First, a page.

Skating as a means of urban escape is basically the ethos of the sport and the culture. This feature perfectly embodies why, in many cities, building a skate park probably makes more sense than say, building more jails. And if you want more of the Bodymore Skate Company, you can check them on Instagram here. Also, you might want to spend some time with the homey Jamone Mckenzie.

Riding is a much more fun way to get noticed than rioting.

Daily Dose: 7/19/16

Just one day in, the Republican National Convention is a doozy

8:00 AMThey call it “Bodymore” for obvious reasons. It’s a term I’ve been hearing for years, and it refers to Baltimore, Maryland’s disastrous crime situation, which unfortunately includes a murder rate that in many ways defines the city. With the unrest of the last year under the national spotlight, stories of hope out of Charm City aren’t necessarily few and far between, but they are at a premium.

Freddie Gray might not be able to get justice, but kids are still skating. And that’s a good thing. A recent Baltimore Sun story highlights a crew called the Milk Squad, which embodies the latest generation of the city’s black skate scene.

“They are from different neighborhoods; many of them are from the parts of Baltimore crippled by violence and poverty, while a few are relatively privileged. Some feel overlooked by the city and the mainstream skating community, while others say their skills aren’t at the level that would earn acknowledgement. But the bond that connects this disparate group is the love of the skateboard, and it’s through the skateboard that their differences are subsumed,” Christiana Amarachi Mbakwe writes.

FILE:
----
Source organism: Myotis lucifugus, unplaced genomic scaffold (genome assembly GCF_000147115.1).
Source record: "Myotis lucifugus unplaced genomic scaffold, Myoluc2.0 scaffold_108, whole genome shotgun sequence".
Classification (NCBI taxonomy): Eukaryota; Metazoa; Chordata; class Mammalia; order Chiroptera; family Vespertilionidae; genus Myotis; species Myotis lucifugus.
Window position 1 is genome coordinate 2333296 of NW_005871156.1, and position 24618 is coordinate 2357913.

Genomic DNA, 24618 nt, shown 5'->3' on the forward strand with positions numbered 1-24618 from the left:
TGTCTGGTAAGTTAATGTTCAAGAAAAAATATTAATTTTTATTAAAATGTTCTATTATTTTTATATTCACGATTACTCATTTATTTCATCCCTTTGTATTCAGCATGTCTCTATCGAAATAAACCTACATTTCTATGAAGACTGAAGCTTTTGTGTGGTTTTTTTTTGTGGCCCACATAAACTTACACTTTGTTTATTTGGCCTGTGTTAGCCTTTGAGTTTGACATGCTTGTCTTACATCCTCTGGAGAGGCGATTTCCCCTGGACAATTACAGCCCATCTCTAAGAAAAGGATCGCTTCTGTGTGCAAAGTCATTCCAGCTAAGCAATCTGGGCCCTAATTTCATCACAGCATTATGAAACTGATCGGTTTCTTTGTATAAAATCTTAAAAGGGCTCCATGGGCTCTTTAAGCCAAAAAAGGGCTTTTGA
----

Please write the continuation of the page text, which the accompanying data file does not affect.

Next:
Skating as a means of urban escape is basically the ethos of the sport and the culture. This feature perfectly embodies why, in many cities, building a skate park probably makes more sense than say, building more jails. And if you want more of the Bodymore Skate Company, you can check them on Instagram here. Also, you might want to spend some time with the homey Jamone Mckenzie.

Riding is a much more fun way to get noticed than rioting.

Fourth officer acquitted

in the case of Freddie Gray’s death in Baltimore

8:00 AMThey call it “Bodymore” for obvious reasons. It’s a term I’ve been hearing for years, and it refers to Baltimore, Maryland’s disastrous crime situation, which unfortunately includes a murder rate that in many ways defines the city. With the unrest of the last year under the national spotlight, stories of hope out of Charm City aren’t necessarily few and far between, but they are at a premium.

Freddie Gray might not be able to get justice, but kids are still skating. And that’s a good thing. A recent Baltimore Sun story highlights a crew called the Milk Squad, which embodies the latest generation of the city’s black skate scene.

“They are from different neighborhoods; many of them are from the parts of Baltimore crippled by violence and poverty, while a few are relatively privileged. Some feel overlooked by the city and the mainstream skating community, while others say their skills aren’t at the level that would earn acknowledgement. But the bond that connects this disparate group is the love of the skateboard, and it’s through the skateboard that their differences are subsumed,” Christiana Amarachi Mbakwe writes.